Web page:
April 16, 2024
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April 16, 2024
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The images of the gruesome attack on the Salomon family in Halamish are difficult for anyone to look at. Once again the heroes of Zaka are seen washing the floors, preserving blood and determined to bring the home back to its original look. Mrs. Salomon from her hospital bed at Shaare Zedek has already declared that she will “never go back to that house.” While her heart was being torn to pieces she insisted upon attending the triple funerals of her husband, son and daughter. In another vivid scenario we see a woman distributing candies and flowers to well wishers as she celebrates the greatness of her son “the hero” who committed these barbaric attacks. A 19-year-old monster killer who broke into the celebratory atmosphere of a Shalom Zachor to ravage the lives of a normal, peaceful family should have been killed on the spot, declared RavYitzhak Yosef, the Chief Sephardi Rabbi.

Today as we walked in Costco we walked directly past a lady pushing her shopping cart covered from head to toe in her burka and Nina mentioned immediately that she is afraid of people dressed like this. Their faces are not shown; their hands are covered up and only two very small slits are allowed for the eyes. It was a commonplace discussion in our home in Montreal as Mordechai had several students who were dressed this way in the psychology courses that he taught at Champlain College. We would joke about how they could send any of their friends to class to fill in for them because he had no way of knowing who his student really was.

After the past harrowing Shabbat, whose details we only fully became aware of after Havdalah, we are trying to maintain a reasonable amount of brotherly love for those who appear to live such very different lives from us. How do we know that the woman we saw today is not privately in her home celebrating the news from Halamish? How do we know if some of the many Muslims we see every day in practically every store that we visit, or sit next to at the library, or stand across from on the bus are not smiling and silently cheering for the depravity of the terrorist minds that seem to be more and more active. We used to think that we needed to teach our children that everyone is kind and nice and deserves to be respected. How do we teach that if we really do not believe it? If we ourselves are doubting these things how can we pass on the right attitudes to our children? We have not heard one word from any imam or member of the Muslim faith condemning this abominable behavior. Where are they? We want to think that there are many good people who follow the Muslim faith but why aren’t they crying and screaming together with us at this solemn, sad time? Many work in offices together with others from the Muslim faith. How many have heard from their co-workers about how sorry they are that these inhuman attacks are happening? How many have voiced embarrassment for their “brethren” who have chosen this path? Where are all of these people?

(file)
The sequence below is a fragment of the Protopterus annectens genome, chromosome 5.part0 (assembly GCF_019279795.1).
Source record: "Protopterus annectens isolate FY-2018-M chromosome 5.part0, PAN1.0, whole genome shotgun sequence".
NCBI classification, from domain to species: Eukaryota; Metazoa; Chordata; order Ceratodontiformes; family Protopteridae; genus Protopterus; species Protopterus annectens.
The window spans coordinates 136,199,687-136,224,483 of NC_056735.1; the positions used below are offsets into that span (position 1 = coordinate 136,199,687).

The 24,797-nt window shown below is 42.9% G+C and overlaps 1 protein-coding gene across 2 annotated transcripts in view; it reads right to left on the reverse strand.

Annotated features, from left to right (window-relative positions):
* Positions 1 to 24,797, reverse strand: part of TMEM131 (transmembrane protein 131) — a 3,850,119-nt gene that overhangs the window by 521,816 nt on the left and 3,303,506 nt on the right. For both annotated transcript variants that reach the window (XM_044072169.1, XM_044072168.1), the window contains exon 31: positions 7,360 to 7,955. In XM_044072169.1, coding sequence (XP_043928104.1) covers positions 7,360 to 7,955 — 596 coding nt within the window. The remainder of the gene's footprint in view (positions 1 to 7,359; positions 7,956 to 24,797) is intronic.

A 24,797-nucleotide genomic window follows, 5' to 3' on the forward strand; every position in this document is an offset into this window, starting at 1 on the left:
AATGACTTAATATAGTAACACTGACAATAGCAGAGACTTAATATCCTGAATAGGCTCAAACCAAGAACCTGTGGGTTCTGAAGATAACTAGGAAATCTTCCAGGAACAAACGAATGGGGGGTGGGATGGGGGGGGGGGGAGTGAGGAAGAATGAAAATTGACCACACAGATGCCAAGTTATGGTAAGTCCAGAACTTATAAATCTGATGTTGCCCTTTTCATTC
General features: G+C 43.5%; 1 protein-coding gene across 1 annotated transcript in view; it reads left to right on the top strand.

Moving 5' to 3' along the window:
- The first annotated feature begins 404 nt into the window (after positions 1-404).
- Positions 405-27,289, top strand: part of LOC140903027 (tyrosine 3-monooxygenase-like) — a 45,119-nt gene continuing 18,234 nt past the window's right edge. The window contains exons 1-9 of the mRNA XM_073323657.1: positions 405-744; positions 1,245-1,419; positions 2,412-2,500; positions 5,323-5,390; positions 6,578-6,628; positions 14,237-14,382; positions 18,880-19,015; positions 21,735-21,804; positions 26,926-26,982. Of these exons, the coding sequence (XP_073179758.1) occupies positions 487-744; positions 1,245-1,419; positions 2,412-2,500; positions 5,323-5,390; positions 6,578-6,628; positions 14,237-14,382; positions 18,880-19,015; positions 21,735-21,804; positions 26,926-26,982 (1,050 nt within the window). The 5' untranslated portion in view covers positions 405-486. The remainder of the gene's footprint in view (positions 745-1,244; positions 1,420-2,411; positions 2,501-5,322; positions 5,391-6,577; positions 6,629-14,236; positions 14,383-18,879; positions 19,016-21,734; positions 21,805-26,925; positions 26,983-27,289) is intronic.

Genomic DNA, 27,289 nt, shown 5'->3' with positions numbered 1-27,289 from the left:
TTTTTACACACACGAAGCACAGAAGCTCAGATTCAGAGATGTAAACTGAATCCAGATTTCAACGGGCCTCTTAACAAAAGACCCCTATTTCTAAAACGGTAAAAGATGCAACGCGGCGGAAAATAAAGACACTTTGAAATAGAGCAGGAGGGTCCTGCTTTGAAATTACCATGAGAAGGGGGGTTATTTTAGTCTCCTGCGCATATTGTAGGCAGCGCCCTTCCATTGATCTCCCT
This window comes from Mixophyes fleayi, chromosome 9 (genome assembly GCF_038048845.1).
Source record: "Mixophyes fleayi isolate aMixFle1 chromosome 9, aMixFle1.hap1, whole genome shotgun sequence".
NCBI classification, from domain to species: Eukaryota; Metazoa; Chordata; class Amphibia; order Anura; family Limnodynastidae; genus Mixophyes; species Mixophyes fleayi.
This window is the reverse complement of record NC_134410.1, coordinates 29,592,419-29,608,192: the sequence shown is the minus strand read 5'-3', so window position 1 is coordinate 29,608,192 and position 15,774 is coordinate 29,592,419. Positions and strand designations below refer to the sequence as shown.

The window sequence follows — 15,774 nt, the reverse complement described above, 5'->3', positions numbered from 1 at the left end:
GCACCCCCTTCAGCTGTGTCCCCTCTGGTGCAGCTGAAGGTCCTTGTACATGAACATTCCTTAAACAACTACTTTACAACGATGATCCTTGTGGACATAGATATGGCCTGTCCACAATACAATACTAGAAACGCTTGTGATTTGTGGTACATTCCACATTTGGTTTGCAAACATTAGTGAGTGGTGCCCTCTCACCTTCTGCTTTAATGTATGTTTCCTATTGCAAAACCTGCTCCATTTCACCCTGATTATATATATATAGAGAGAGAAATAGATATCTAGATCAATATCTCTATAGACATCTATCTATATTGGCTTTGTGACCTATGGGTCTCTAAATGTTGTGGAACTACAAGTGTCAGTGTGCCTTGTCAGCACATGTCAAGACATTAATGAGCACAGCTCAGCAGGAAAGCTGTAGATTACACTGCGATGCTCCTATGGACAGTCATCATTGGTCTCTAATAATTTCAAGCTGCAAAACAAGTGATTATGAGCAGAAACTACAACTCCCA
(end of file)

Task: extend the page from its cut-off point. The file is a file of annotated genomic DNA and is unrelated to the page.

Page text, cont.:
Maybe, in reality, many Muslims are as distressed as we are. Perhaps it just isn’t in their culture to demonstrate. Many years ago, when Jews were screaming and yelling at Russian diplomatic sites and wherever Russian diplomats gathered, it was always strange to us that Christians weren’t screaming—only Jews. Their people were suffering probably as much as the Jews in Russia, but it just wasn’t in their culture to protest publicly. When Christian churches are attacked and Coptic Christians are killed in Egypt and many other Arab countries, there is no public screaming and protesting—do Christians not care about other Christians? Of course they do—but as long as they are not directly involved they remain silent. Let us hope and pray that decent people of all faiths don’t just stand by any more—they must scream and yell and protest when barbaric deeds and practices take place. As people of all faiths and cultures we must all join together. If and when that happens, we will all be standing at the brink of Ymos Hamashiach.

 By Rabbi Mordechai and Nina Glick

 

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